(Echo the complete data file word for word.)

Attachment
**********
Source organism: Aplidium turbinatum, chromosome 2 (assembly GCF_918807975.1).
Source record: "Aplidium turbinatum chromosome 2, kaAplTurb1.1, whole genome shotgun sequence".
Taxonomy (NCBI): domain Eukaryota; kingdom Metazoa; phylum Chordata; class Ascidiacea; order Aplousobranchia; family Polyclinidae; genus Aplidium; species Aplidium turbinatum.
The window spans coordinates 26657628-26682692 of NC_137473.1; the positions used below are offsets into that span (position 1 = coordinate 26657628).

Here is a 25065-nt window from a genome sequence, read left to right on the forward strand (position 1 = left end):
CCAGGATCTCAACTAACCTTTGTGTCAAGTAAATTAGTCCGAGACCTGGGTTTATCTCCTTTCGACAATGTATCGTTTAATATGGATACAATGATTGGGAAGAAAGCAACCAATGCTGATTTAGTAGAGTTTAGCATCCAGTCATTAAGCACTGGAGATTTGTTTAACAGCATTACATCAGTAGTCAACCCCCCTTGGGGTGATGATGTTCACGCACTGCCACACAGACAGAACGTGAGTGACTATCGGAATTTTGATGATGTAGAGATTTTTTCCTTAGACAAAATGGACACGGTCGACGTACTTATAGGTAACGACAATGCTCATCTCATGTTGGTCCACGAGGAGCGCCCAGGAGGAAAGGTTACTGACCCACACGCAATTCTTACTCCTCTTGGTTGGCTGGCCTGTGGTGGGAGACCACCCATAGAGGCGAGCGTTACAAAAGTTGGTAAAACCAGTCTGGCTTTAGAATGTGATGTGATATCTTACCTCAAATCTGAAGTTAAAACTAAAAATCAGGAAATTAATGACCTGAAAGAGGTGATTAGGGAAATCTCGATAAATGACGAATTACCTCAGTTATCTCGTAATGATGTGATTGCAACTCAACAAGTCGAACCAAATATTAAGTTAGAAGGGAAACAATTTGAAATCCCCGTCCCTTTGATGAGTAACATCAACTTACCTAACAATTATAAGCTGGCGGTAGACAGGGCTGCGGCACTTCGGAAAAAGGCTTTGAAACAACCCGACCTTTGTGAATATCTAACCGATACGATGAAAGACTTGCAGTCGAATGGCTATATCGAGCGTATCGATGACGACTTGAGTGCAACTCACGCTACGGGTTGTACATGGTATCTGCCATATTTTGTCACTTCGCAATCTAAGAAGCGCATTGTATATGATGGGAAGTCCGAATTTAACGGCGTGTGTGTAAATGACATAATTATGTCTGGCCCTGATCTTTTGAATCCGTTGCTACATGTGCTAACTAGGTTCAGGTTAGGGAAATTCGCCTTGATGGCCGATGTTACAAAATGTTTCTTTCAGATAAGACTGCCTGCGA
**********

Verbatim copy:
Source organism: Aplidium turbinatum, chromosome 2 (assembly GCF_918807975.1).
Source record: "Aplidium turbinatum chromosome 2, kaAplTurb1.1, whole genome shotgun sequence".
Taxonomy (NCBI): domain Eukaryota; kingdom Metazoa; phylum Chordata; class Ascidiacea; order Aplousobranchia; family Polyclinidae; genus Aplidium; species Aplidium turbinatum.
The window spans coordinates 26657628-26682692 of NC_137473.1; the positions used below are offsets into that span (position 1 = coordinate 26657628).

Here is a 25065-nt window from a genome sequence, read left to right on the forward strand (position 1 = left end):
CCAGGATCTCAACTAACCTTTGTGTCAAGTAAATTAGTCCGAGACCTGGGTTTATCTCCTTTCGACAATGTATCGTTTAATATGGATACAATGATTGGGAAGAAAGCAACCAATGCTGATTTAGTAGAGTTTAGCATCCAGTCATTAAGCACTGGAGATTTGTTTAACAGCATTACATCAGTAGTCAACCCCCCTTGGGGTGATGATGTTCACGCACTGCCACACAGACAGAACGTGAGTGACTATCGGAATTTTGATGATGTAGAGATTTTTTCCTTAGACAAAATGGACACGGTCGACGTACTTATAGGTAACGACAATGCTCATCTCATGTTGGTCCACGAGGAGCGCCCAGGAGGAAAGGTTACTGACCCACACGCAATTCTTACTCCTCTTGGTTGGCTGGCCTGTGGTGGGAGACCACCCATAGAGGCGAGCGTTACAAAAGTTGGTAAAACCAGTCTGGCTTTAGAATGTGATGTGATATCTTACCTCAAATCTGAAGTTAAAACTAAAAATCAGGAAATTAATGACCTGAAAGAGGTGATTAGGGAAATCTCGATAAATGACGAATTACCTCAGTTATCTCGTAATGATGTGATTGCAACTCAACAAGTCGAACCAAATATTAAGTTAGAAGGGAAACAATTTGAAATCCCCGTCCCTTTGATGAGTAACATCAACTTACCTAACAATTATAAGCTGGCGGTAGACAGGGCTGCGGCACTTCGGAAAAAGGCTTTGAAACAACCCGACCTTTGTGAATATCTAACCGATACGATGAAAGACTTGCAGTCGAATGGCTATATCGAGCGTATCGATGACGACTTGAGTGCAACTCACGCTACGGGTTGTACATGGTATCTGCCATATTTTGTCACTTCGCAATCTAAGAAGCGCATTGTATATGATGGGAAGTCCGAATTTAACGGCGTGTGTGTAAATGACATAATTATGTCTGGCCCTGATCTTTTGAATCCGTTGCTACATGTGCTAACTAGGTTCAGGTTAGGGAAATTCGCCTTGATGGCCGATGTTACAAAATGTTTCTTTCAGATAAGACTGCCTGCGA